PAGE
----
I was slowly realizing, with help from data, that we were filling the sales floor with low-value items that just really weren’t selling or were selling for very low prices. So by helping to retrain the volunteers, we’ve been able to get them to come around to pricing desirable items at more of a market value and not pricing things that just aren’t going to sell. You kind of touched on that a little bit, Brion, about that wishful thinking thing like, “Well, maybe someone could use this,” but kind of doing that reality check like is this going to justify the space it takes on the sales floor? every item has to sell to justify the space it’s taking up.
Brion: Yeah, that’s true.
Lynn: That helps quite a bit as well just to have in a nice way. Because with volunteers, you always want to keep them inspired, keep them feeling good and not coming down like, “Why didn’t you do this better?” but just bringing them along with the thought process of, “I think we could do this. We need to make sure that this doesn’t go to the sales floor.” And then one thing with our volunteers that helps them a lot is that they know that most things are being recycled, so even if we’re not going to sell it, it’s not necessarily going to be thrown away. That helps them with the mental feeling of wanting to make use of everything that they possibly can.
Joe: One thing that you had going on, on the shop floor, that I was really impressed by was the stock rotation. Maybe we can describe that a little bit.
Lynn: Yeah. I had kind of realized that, early on, you can’t just put stuff out to the sales floor; it’s not all going to sell. You hope it does, but not everything sells. Most of your thrift shoppers are regulars, so they come in multiple times a week and they’re going to buy things when they first to them and the things that sit are just going to sit. And so everything we put out to the sales floor has a month code or a month color and that way, we know, in the slower time, it’s every three months, we’re completely resetting the sales floor. We go through it department by department and pull off the unsold items. In busier donation times, that might get compressed to culling every two months or every month, but we’re making sure that customers coming in are going to see new things each time they come in.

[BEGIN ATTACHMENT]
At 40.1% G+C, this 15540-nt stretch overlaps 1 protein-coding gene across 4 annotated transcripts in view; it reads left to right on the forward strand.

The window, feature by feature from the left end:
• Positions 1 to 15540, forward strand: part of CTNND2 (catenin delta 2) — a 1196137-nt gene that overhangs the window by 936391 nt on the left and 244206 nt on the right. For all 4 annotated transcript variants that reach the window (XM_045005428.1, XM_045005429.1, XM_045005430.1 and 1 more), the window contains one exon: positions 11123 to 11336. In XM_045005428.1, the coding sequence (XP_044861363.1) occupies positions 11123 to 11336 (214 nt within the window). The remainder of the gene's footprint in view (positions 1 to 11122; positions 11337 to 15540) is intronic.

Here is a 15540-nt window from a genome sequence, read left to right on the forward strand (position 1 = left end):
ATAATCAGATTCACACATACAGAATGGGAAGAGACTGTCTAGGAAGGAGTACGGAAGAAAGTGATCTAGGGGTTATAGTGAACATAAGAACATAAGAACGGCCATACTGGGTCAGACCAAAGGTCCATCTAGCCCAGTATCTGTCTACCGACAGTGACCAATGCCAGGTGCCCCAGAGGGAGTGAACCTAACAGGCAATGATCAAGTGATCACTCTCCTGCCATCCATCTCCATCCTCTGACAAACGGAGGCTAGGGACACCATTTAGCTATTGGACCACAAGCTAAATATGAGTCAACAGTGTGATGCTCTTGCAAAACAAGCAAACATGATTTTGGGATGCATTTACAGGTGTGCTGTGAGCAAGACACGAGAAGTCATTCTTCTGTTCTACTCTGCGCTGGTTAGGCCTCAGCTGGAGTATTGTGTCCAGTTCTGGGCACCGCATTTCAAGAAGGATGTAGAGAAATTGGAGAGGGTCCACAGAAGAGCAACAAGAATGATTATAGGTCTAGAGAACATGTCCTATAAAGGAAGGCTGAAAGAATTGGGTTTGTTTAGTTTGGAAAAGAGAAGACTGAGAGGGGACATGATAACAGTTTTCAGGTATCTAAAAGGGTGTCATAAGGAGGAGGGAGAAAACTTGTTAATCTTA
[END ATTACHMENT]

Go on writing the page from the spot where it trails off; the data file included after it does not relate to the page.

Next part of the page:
Joe: The shop floor is pulling materials in from the donations room through that cycle happening, so you really get a nice material flow going between donations being dropped off, sorting, pricing, and then going to the floor or going to wherever the next appropriate spot is.
Lynn: And it’s a balance that has to happen. That’s sort of what I hadn’t realized is, over the years, we just sort of shifted into this really out of balance sequence where not enough was making that full cycle.
Brion: How do you track and look at donations versus sales? You mentioned some data that Joe was collecting and helping with. Do you guys have a way to track that in some way? I know that’s a lot challenge for a lot of the donation nonprofits, especially the smaller ones that don’t really have a way to track coming in and what’s going out other than maybe dollars or categories of dollars. What’s your current system?
Lynn: For a long time, we’ve been able to track our sales and I think most businesses do that where you can say, “I sold this much of this department,” but it was important for us to kind of look at… Part of it is more just visually looking at the piles, like how much of this pile did we end up keeping, how much did it go to the sales floor, and then, ultimately, how much got culled off the sales floor. So it’s a little hard to put hard numbers on, but you can certainly do rough estimates, and I think that was what was really helpful for me. And Joe can talk more about that, I think, than I can. Like the tables and the grass, Joe.